F. B. Padley
Bio: F. B. Padley is an academic researcher. The author has an hindex of 1, co-authored 1 publication(s) receiving 270 citation(s).
01 Jan 1986
01 Jul 2001-Livestock Production Science
TL;DR: In this paper, a review summarises the known effects of forages, animal fats or marine oils on bovine milk fat secretion and composition and the efficiency of the transfer of n-3 polyunsaturated fatty acids from diet to milk is reviewed.
Abstract: This review summarises the known effects of forages, animal fats or marine oils on bovine milk fat secretion and composition. Special attention is given to fatty acids that could play a positive role for human health, such as butyric acid, oleic acid, C18 to C22 polyunsaturated fatty acids and conjugated linoleic acid (CLA). The efficiency of the transfer of n-3 polyunsaturated fatty acids from diet to milk is reviewed. Milk fat from pasture fed cows seems to be higher in linolenic acid than milk fat from cows receiving preserved grass or maize, but the magnitude of this difference is limited. Indirect comparisons show that milk fat from maize silage diets is richer in short-chain FA and linoleic acid when compared to grass silage diets. Compared to fresh grass, grass silage favours myristic and palmitic acids at the expense of mono- and polyunsaturated FA, including CLA. Protected tallow allows for a large increase in milk fat yield, and in the percentage of milk stearic and oleic acids, at the expense of medium chain FA. Non-protected tallow has a similar effect on medium chain FA without increasing so much C18 FA yield, which explains that it does not increase milk fat yield. Dose–response curves of milk CLA are reviewed for marine oil supplements, as well as the relationship between milk CLA and trans-C18:1 contents. The potential of marine oil supplementation to increase the mean CLA content in cow milk fat is large (more than 300% above basal values). A specific role for dietary C20:5 n-3 in the sharp decrease in milk fat secretion after fish oil supplementation is suggested. However, there is a need to evaluate how the different feeding strategies could change the other aspects of milk fat quality, such as taste, oxidative stability or manufacturing value.
01 Aug 2008-Aquaculture
TL;DR: Dietary phospholipids increase the efficiency of transport of dietary fatty acids and lipids from the gut to the rest of the body possibly through enhanced lipoprotein synthesis.
Abstract: It has been known for almost 25 years now that inclusion of intact phospholipids in the diet could improve culture performance of various freshwater and marine fish species. The primary beneficial effect was improved growth in both larvae and early juveniles, but also increased survival rates and decreased incidence of malformation in larvae, and perhaps increased stress resistance. Determination of absolute dietary requirements has been hampered by the use, in different dietary trials, of a wide range of phospholipid preparations that can vary greatly both in phospholipid content and class composition. Larval studies have been compromised further by the need on many occasions to supply phospholipid through enrichment of live feeds with subsequent re-modelling of the phospholipid and fatty acid compositions. Generally, the levels of phospholipid requirement are around 2–4% of diet for juvenile fish and probably higher in larval fish. The effects were restricted to young fish, as a requirement for dietary phospholipids has not been established for adult fish, although this has been virtually unstudied. As the majority of studies have used crude mixed phospholipid preparations, particularly soybean lecithin, but also other plant phospholipids and egg yolk lecithin, that are enriched in several phospholipids, it has been difficult to elucidate which specific phospholipid classes impart beneficial effects. Based on the few studies where single pure phospholipid species have been used, the rank order for efficacy appears to be phosphatidylcholine > phosphatidylinositol > phosphatidylethanolamine > phosphatidylserine. The efficacy of other phospholipid classes or sphingolipids is not known. The mechanism underpinning the role of the phospholipids in larval and early juvenile fish must also explain their lack of effect in adult fish. The role of phospholipids appears to be independent of fatty acid requirements although the presence of an unsaturated fatty acid at the sn-2 position may be important. Similarly, the phospholipid requirement is not related to the delivery of other essential dietary components such as the bases choline and inositol. Studies also suggested that the phospholipid effect was not due to generally enhanced emulsification and digestion of lipids. Rather the evidence led to the hypothesis that early developing stages of fish had impaired ability to transport dietary lipids away from the intestine possibly through limitations in lipoprotein synthesis. The current hypothesis is that the enzymic location of the limitation is actually in phospholipid biosynthesis, perhaps the production of the glycerophosphobase backbone and that dietary supplementation with intact phospholipids in larvae and juvenile fish compensated for this. Thus, dietary phospholipids increase the efficiency of transport of dietary fatty acids and lipids from the gut to the rest of the body possibly through enhanced lipoprotein synthesis.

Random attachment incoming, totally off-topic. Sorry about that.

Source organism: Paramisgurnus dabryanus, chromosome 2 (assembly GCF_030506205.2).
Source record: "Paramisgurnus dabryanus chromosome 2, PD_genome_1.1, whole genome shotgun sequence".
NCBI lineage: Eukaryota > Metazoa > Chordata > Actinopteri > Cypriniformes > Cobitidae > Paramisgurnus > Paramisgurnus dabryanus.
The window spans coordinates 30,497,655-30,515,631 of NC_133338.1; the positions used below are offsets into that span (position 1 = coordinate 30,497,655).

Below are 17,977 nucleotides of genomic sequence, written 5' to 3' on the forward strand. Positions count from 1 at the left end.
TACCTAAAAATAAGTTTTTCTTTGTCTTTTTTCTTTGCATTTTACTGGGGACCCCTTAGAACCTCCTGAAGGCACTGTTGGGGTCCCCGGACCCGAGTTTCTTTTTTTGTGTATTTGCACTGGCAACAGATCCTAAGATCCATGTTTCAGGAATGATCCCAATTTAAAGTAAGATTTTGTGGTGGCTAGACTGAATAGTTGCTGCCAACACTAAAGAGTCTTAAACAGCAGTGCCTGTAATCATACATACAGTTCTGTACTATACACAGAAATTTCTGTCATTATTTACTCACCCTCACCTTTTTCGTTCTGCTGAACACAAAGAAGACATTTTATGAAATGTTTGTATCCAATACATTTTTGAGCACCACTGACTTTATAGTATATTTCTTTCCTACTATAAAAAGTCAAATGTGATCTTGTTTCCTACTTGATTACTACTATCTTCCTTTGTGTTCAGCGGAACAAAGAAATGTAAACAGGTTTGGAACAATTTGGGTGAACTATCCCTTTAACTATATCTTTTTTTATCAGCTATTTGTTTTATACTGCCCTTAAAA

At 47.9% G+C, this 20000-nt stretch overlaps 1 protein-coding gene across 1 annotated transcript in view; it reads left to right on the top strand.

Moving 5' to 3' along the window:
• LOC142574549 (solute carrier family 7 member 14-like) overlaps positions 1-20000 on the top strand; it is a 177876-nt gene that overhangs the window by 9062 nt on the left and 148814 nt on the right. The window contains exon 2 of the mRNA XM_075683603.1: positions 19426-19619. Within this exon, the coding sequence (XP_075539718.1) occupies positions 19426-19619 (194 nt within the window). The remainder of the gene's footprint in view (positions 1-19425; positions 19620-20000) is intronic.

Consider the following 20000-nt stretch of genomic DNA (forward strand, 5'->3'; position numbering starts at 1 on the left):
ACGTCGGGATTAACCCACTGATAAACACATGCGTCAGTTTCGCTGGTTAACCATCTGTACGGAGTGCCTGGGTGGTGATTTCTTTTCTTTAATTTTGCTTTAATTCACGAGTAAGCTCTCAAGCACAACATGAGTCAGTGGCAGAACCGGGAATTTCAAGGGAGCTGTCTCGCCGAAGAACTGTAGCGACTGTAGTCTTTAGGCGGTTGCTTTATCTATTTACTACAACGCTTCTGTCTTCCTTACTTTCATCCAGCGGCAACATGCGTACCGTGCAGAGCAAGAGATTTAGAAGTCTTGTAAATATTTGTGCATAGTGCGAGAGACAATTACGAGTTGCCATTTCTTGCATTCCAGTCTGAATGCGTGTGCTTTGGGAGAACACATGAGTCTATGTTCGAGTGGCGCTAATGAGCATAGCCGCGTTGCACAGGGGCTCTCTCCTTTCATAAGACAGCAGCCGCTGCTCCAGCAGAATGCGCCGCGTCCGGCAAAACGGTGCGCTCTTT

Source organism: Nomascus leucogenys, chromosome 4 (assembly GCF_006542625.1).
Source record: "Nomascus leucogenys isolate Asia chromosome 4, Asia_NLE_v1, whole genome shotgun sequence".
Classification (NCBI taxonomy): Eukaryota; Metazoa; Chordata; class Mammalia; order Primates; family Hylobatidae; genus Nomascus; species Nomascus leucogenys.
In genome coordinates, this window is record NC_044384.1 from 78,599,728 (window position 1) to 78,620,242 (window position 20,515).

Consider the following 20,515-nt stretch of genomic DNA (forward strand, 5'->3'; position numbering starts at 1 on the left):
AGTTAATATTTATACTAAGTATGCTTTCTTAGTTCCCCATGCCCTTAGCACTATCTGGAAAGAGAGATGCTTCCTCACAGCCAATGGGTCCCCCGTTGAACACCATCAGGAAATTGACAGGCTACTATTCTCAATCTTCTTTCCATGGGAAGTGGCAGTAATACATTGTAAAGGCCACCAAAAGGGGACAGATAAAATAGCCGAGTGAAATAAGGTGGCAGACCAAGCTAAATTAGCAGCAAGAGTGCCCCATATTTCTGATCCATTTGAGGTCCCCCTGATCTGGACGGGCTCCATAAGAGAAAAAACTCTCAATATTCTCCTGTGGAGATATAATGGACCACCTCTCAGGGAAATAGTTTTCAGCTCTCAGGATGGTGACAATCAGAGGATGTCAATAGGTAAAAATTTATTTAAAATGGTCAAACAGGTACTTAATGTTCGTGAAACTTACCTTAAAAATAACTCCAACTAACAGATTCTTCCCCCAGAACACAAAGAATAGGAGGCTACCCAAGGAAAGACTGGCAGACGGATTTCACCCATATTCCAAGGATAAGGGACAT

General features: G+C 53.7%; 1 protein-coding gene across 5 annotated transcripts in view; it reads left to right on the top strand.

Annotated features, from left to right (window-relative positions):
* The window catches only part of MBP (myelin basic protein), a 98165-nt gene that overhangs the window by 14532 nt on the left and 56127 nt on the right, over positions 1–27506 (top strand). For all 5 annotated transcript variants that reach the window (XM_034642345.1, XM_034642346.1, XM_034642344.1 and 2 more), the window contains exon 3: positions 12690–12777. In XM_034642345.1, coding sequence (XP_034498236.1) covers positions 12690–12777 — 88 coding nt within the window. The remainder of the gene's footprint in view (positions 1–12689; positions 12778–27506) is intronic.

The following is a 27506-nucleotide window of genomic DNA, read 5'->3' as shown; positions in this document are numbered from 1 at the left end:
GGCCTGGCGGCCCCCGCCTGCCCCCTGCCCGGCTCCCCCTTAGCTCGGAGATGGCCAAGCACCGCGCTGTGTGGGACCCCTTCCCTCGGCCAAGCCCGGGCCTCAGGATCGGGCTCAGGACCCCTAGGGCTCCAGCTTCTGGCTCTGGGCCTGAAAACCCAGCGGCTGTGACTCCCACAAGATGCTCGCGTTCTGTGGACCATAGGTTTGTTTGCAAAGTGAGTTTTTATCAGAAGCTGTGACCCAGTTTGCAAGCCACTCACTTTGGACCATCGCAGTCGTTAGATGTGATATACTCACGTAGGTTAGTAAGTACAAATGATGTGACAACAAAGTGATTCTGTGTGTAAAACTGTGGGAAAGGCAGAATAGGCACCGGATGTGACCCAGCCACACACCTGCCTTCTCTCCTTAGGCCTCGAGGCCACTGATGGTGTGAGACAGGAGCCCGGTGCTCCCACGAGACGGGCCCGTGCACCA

01 Dec 2015-Aquaculture
TL;DR: D dietary n − 3 in fish feeds can be defined by three levels; the minimum level required to satisfy EFA requirements and thus prevent nutritional pathologies, that required to sustain maximum growth and optimum health in fish being fed modern high-energy diets, and the balance between different PUFA and LC-PUFA, which far exceeds the biological requirements of the fish itself.